How to Hunt for a Headhunter

Experts and finance chiefs supply tips about paying recruiters, retaining them, and choosing between the boutiques and the big names.

Most CFOs leave the job of finding prospective search firms to the human resources department for the more general finance positions, such as controller. But when looking for specialists, such as vice president of tax, many turn to word-of-mouth recommendations among fellow CFOs and industry experts.

That’s how CFO Robert Doyle settled on Spencer Stuart in a search for a chief information officer search for Coinmach Service Corp., a provider of coin-operated laundry services which took in $539 million in revenues for the fiscal year ended March 31. After interviewing several prospective search firms, Doyle checked references independently — “not the ones they provided,” he stresses. He compared notes with industry colleagues who had experience with similar searches. “The name Spencer Stuart just kept coming up,” says Doyle.

He believes he made the right choice. What the firm had going for it was an ability to evaluate personalities to find a candidate who would complement the team at Coinmach. “I wanted to hire someone that fit into the organization,” says Doyle. Representatives of the recruiter visited the Plainview, New York, headquarters several times to get to know the company and its culture even before proposing candidates. Ultimately, Spencer Stuart presented the candidate Coinmach hired, which Doyle considers one of the best hires the company has made.

Although it seems like an obvious move to pick a big-name search firm like Spencer Stuart to help fill a key position, that may not be so. “The best [recruiters] I’ve worked with have not been big names,” notes’s Belchers. “Small and boutique-y is sometimes better.”

Nanosphere’s Wasko agrees: “All a big recruiting organization brings is more contacts and [therefore] probably a somewhat bigger resume pool.” While such an advantage can be helpful in a search, the CFO says, he’s skeptical that it’s enough to outweigh the benefits of a smaller firm.

A boutique can deliver more personalized service because of a lighter volume in assignments, some feel. Belchers says the search consultant he works with checks in with him regularly, even when there isn’t a search going on. That gives the consultant an understanding of the company that helps him present the most appropriate candidates when the need arises.

Ultimately, though, users agree, the quality of the search doesn’t hinge on the size or reputation of the search firm but on the efforts of the individual recruiter. While Doyle worked with Spencer Stuart, a major-league search firm, he advises: “Make sure the people you interview are the specific recruiters on the search.” When they do such interviews, experts say, they should look for certain qualities in the recruiter:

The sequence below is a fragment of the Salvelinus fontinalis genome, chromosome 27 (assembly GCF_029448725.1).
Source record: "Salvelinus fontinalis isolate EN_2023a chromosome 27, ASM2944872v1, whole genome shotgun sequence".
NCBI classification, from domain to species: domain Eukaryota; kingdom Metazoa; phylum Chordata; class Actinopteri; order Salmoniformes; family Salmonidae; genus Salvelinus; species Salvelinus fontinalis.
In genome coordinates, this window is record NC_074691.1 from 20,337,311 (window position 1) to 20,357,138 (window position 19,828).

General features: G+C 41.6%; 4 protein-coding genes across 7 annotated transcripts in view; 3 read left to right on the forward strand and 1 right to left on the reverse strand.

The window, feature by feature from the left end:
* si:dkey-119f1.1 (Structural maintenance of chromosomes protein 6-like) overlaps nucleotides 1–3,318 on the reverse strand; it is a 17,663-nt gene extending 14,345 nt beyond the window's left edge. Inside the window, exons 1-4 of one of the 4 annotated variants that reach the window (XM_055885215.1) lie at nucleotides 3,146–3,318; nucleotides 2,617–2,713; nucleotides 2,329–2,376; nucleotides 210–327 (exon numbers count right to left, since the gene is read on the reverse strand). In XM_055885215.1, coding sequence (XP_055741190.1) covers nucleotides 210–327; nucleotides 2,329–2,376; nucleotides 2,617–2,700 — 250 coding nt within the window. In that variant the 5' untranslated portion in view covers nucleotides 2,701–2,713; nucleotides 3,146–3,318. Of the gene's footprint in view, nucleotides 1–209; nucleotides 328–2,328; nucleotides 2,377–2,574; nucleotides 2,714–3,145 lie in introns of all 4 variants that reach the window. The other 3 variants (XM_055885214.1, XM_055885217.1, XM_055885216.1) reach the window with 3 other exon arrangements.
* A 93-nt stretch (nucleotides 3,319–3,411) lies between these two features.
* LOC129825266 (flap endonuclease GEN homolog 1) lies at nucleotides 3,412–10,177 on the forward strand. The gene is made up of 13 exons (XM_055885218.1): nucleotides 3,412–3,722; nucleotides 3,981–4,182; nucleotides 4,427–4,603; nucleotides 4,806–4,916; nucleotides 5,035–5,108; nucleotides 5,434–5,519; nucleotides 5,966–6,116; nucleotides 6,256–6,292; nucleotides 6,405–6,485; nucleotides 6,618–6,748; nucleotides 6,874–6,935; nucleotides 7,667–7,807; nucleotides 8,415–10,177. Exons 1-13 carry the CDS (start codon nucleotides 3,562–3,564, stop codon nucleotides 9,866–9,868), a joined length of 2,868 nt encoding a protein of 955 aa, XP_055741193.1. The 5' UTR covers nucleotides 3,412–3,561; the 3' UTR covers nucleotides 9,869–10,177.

Industry experience. You want a search partner who understands your company and your business and has a comprehensive pool of contacts.

Original thinking. Belchers notes that he doesn’t want a recruiter who will bring him only the usual suspects from within his company’s industry; he likes a recruiter with ideas for fresh prospects. Fresh ideas and an address book to match are, after all, largely what you’re paying a headhunter for.

Good references. These should be checked out even if the prospective search firm is a big gun. “Don’t just rely on reputation,” warns Jonathan Schiff, who runs the Institute for Finance Training and Development. Have the recruiters really completed the searches they claim, or are they exaggerating their experience?

Top-quality service. Wasko say the three key measures of service quality are “timeliness, response, and organization of response.” Musts to avoid, on the other hand, are recruiters who wait for clients to call for an update, are passive and not proactive, and are not fully engaged in the search. For example, says Belcher “I would not hire a recruiter who doesn’t ask to meet the rest of the management team.”

A firm grasp of the client’s culture. “A good recruiter discerns what’s not on paper in the job description; he’s a good judge of fit in the intangibles of the search,” says Wasko.

No conversation about finding the right headhunter is complete without mention of networking. “Ask around,” says Belcher. “It’s important to find someone who’s a good fit for you.” He should know about networking for a search partner. The recruiter he retains is the same one who placed him in a previous CFO position.


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